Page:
Obama’s Great Green Fleet
The president forces the Navy to purchase expensive and dubiously green biofuel.


Andrew Stiles

One might assume, or at least hope, that the fallout over the $535 million Solyndra loan scandal would make the Obama administration think twice before lavishing more taxpayer dollars on politically connected “green energy” firms. Not in the slightest.

The administration’s latest boondoggle involves the use of executive authority to essentially force the U.S. Navy to buy 450,000 gallons of “alternative” biofuel, at the bargain-counter rate of just $15 per gallon. It is the largest federal purchase of biofuel in U.S. history. The massive “investment” is part of President Obama’s broader biofuel initiative, announced in August, on which he envisions spending $510 million over the next three years to support the use of biofuel in military and commercial transportation.

Although the bulk of that funding will require Congressional approval (which it probably won’t get), the White House is charging ahead with this $12 million deal with the Navy — using the Defense Department’s procurement authority as leverage — as part of its recently announced (and widely mocked) “We Can’t Wait” campaign. “This is not work we can afford to put off for another day,” declared Agriculture Secretary Tom Vilsack earlier this month.

The fuel, a mixture of petroleum and processed algae oil, will be used to power the “Great Green Fleet Carrier Strike Force” (not a parody) during the Navy’s summer 2012 exercises in the Pacific Rim. The name is another nod to Teddy Roosevelt, whose Great White Fleet, which was actually painted white, circumnavigated the globe between 1907 and 1909 to show off the United States’ expanding naval capability.

In this case, the Obama administration seems to be trying to showcase its unfailing commitment to costly, inefficient sources of energy. At a time when the Defense Department is facing cuts of up to $1 trillion over the next ten years — the Navy recently had to lay off some 3,000 sailors — the administration has determined that shelling out $15 a gallon for biofuel is a smart use of our limited resources. That’s 375 percent more expensive than the standard JP-5 fuel the Navy uses, which typically costs around $4 per gallon, a hefty premium regardless, but even harder to justify when algae-based biofuel may not be that “green” after all. A University of Virginia study recently concluded that though such fuels “offer a higher level of energy output and require a minimum level of land area to develop, the production of such fuels results in significantly more environmental degradation.”

Such was also the case with Solyndra; the production process for the company’s “thin-film” photovoltaic solar panels was not only expensive, but also very energy-intensive. As are most forms of solar-panel production. From the New York Times:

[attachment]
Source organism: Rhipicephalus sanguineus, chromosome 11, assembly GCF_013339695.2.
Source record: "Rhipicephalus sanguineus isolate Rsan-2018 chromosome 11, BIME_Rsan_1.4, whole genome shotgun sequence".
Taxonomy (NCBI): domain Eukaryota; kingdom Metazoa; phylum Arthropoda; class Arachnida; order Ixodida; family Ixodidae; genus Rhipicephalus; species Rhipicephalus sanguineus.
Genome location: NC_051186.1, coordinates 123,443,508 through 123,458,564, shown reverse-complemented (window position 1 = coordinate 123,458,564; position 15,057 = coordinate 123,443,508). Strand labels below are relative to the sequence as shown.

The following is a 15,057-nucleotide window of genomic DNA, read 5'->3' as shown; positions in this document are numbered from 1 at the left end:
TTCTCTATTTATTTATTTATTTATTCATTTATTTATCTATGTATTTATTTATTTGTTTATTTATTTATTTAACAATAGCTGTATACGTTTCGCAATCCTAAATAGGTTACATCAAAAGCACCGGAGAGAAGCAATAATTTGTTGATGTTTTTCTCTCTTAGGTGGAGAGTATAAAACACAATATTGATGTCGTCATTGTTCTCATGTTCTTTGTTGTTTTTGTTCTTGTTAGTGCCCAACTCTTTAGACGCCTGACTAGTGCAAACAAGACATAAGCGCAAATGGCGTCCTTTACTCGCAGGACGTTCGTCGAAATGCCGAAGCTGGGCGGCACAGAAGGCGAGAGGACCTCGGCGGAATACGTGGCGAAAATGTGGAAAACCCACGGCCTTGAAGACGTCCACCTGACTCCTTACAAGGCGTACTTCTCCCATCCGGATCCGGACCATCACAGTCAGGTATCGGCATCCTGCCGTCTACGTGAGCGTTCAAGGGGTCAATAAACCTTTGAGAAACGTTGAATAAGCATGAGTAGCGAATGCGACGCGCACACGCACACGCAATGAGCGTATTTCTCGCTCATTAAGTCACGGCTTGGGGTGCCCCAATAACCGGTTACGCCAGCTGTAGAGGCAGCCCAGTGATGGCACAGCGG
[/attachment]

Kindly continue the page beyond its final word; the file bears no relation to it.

The manufacture of polysilicon [a primary ingredient in most solar panels] requires enormous amounts of energy — so much electricity that it typically takes the first year of operation of the panel to generate as much power as was required to make the polysilicon in it. The process requires superheating large volumes of material in electric-arc furnaces, including the melting of quartzite rock at more than 3,600 degrees Fahrenheit….

China’s own polysilicon industry is controversial because it relies heavily on electricity generated by coal-fired power plants, and because weak environmental controls at Chinese polysilicon factories have resulted in toxic spills that have fouled streams and rivers.

Recall that a common Democratic defense of the Solyndra loan is that such large-scale “investment” in solar technology is necessary in order to compete with China for industry dominance. The similarities between Solyndra and the “Great Green Fleet” boondoggle don’t end there.

Just as Solyndra relied on extensive political connections to secure federal support, the same crony-capitalist spirit appears to have driven this biofuel deal. The Navy will purchase a portion of the fuel from the California-based company Solazyme. The alternative-energy firm already received a $22 million grant in 2009 as part of the stimulus package, and now appears to be reaping the rewards of employing T. J. Glauthier, a member of the president’s transition team, as a “strategic adviser.” Coincidentally enough, Glauthier worked primarily on the “energy” portion of the stimulus bill.

Before joining Solazyme, Glauthier served on the advisory board of SunRun, a solar financing company that received a $7 million grant as part of a program created by the stimulus bill that he helped craft.

Administration officials have defended the biofuel program in the name of “energy independence.” But given the president’s willingness to bypass Congress to pursue such dubious “green” projects, while simultaneously threatening to veto legislation to jumpstart construction of the Keystone XL pipeline, it is hard to take them seriously.

— Andrew Stiles is the Franklin Center’s 2011 Thomas L. Rhodes Journalism Fellow.